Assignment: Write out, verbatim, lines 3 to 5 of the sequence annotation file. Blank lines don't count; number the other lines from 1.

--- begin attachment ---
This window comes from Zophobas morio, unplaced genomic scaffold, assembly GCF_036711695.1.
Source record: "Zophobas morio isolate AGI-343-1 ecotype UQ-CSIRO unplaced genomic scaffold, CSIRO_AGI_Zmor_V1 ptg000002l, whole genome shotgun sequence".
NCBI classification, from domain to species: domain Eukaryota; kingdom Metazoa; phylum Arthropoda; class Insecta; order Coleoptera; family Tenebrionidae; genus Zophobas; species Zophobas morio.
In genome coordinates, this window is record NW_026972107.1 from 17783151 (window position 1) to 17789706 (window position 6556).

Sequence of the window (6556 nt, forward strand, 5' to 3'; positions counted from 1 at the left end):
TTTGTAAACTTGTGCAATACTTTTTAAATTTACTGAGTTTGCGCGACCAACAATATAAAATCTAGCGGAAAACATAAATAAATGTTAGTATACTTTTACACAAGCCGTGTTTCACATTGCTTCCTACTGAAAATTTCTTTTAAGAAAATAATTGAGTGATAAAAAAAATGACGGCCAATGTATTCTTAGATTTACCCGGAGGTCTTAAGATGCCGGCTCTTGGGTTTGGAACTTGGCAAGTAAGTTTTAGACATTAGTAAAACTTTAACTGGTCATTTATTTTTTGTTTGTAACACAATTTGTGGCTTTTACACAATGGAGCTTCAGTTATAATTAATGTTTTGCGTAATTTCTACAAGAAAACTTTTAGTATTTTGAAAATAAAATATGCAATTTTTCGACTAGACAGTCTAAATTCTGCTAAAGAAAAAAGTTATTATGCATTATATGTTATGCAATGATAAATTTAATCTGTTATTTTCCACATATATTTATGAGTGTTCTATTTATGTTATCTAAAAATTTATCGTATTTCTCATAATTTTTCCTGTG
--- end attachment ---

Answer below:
NCBI classification, from domain to species: domain Eukaryota; kingdom Metazoa; phylum Arthropoda; class Insecta; order Coleoptera; family Tenebrionidae; genus Zophobas; species Zophobas morio.
In genome coordinates, this window is record NW_026972107.1 from 17783151 (window position 1) to 17789706 (window position 6556).

Sequence of the window (6556 nt, forward strand, 5' to 3'; positions counted from 1 at the left end):